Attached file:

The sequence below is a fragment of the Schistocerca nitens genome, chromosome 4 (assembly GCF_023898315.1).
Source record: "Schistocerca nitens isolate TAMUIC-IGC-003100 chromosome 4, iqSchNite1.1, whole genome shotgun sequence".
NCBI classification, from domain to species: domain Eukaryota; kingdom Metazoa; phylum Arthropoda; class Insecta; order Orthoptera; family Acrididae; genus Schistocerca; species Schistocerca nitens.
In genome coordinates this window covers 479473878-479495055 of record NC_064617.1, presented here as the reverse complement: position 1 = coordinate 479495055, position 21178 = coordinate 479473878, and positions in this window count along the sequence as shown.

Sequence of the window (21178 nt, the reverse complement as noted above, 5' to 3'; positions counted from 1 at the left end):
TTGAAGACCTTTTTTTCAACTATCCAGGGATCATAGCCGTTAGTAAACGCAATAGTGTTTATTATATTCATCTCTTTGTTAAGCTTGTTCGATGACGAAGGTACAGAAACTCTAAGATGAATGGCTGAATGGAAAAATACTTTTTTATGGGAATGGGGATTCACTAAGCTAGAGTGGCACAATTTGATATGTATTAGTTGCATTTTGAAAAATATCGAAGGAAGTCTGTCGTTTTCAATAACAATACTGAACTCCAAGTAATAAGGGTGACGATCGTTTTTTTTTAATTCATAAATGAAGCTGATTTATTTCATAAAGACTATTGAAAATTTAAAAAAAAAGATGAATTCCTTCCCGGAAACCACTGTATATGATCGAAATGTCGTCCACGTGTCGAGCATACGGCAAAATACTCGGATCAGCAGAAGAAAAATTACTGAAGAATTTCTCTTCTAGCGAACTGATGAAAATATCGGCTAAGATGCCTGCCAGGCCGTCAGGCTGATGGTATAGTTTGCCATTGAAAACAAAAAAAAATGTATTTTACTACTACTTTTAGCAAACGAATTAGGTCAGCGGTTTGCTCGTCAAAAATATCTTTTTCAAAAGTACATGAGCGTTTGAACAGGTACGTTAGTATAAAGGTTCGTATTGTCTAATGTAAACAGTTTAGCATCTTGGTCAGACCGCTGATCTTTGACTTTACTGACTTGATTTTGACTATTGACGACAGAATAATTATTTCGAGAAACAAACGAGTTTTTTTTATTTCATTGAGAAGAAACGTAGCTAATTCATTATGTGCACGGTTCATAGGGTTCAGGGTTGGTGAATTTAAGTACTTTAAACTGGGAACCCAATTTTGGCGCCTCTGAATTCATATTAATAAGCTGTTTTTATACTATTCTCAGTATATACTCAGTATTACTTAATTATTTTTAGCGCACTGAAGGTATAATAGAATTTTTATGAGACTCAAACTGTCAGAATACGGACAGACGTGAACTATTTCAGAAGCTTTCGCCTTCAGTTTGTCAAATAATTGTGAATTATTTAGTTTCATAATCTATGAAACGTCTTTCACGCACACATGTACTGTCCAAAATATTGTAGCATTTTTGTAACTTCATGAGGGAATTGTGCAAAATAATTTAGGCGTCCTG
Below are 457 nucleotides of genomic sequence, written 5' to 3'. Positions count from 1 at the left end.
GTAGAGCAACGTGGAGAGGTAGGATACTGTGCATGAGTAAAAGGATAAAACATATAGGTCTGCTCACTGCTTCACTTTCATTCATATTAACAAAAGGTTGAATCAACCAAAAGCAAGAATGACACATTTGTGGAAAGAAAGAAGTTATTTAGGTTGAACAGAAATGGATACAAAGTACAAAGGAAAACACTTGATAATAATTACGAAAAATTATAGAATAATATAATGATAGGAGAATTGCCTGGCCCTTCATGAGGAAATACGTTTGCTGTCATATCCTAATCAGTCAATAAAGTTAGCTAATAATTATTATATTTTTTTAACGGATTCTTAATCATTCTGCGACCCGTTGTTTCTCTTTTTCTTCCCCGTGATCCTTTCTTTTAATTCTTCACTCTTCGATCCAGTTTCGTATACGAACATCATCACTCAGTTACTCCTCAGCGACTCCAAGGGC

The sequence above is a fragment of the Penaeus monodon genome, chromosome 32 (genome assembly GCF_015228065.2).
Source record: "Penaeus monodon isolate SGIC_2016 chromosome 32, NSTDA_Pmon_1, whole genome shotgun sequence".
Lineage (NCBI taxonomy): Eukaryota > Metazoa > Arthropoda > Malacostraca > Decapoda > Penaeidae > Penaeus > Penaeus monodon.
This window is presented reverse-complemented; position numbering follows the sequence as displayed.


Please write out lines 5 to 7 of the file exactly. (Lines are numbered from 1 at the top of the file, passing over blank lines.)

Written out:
Sequence of the window (21178 nt, the reverse complement as noted above, 5' to 3'; positions counted from 1 at the left end):
TTGAAGACCTTTTTTTCAACTATCCAGGGATCATAGCCGTTAGTAAACGCAATAGTGTTTATTATATTCATCTCTTTGTTAAGCTTGTTCGATGACGAAGGTACAGAAACTCTAAGATGAATGGCTGAATGGAAAAATACTTTTTTATGGGAATGGGGATTCACTAAGCTAGAGTGGCACAATTTGATATGTATTAGTTGCATTTTGAAAAATATCGAAGGAAGTCTGTCGTTTTCAATAACAATACTGAACTCCAAGTAATAAGGGTGACGATCGTTTTTTTTTAATTCATAAATGAAGCTGATTTATTTCATAAAGACTATTGAAAATTTAAAAAAAAAGATGAATTCCTTCCCGGAAACCACTGTATATGATCGAAATGTCGTCCACGTGTCGAGCATACGGCAAAATACTCGGATCAGCAGAAGAAAAATTACTGAAGAATTTCTCTTCTAGCGAACTGATGAAAATATCGGCTAAGATGCCTGCCAGGCCGTCAGGCTGATGGTATAGTTTGCCATTGAAAACAAAAAAAAATGTATTTTACTACTACTTTTAGCAAACGAATTAGGTCAGCGGTTTGCTCGTCAAAAATATCTTTTTCAAAAGTACATGAGCGTTTGAACAGGTACGTTAGTATAAAGGTTCGTATTGTCTAATGTAAACAGTTTAGCATCTTGGTCAGACCGCTGATCTTTGACTTTACTGACTTGATTTTGACTATTGACGACAGAATAATTATTTCGAGAAACAAACGAGTTTTTTTTATTTCATTGAGAAGAAACGTAGCTAATTCATTATGTGCACGGTTCATAGGGTTCAGGGTTGGTGAATTTAAGTACTTTAAACTGGGAACCCAATTTTGGCGCCTCTGAATTCATATTAATAAGCTGTTTTTATACTATTCTCAGTATATACTCAGTATTACTTAATTATTTTTAGCGCACTGAAGGTATAATAGAATTTTTATGAGACTCAAACTGTCAGAATACGGACAGACGTGAACTATTTCAGAAGCTTTCGCCTTCAGTTTGTCAAATAATTGTGAATTATTTAGTTTCATAATCTATGAAACGTCTTTCACGCACACATGTACTGTCCAAAATATTGTAGCATTTTTGTAACTTCATGAGGGAATTGTGCAAAATAATTTAGGCGTCCTG
Below are 457 nucleotides of genomic sequence, written 5' to 3'. Positions count from 1 at the left end.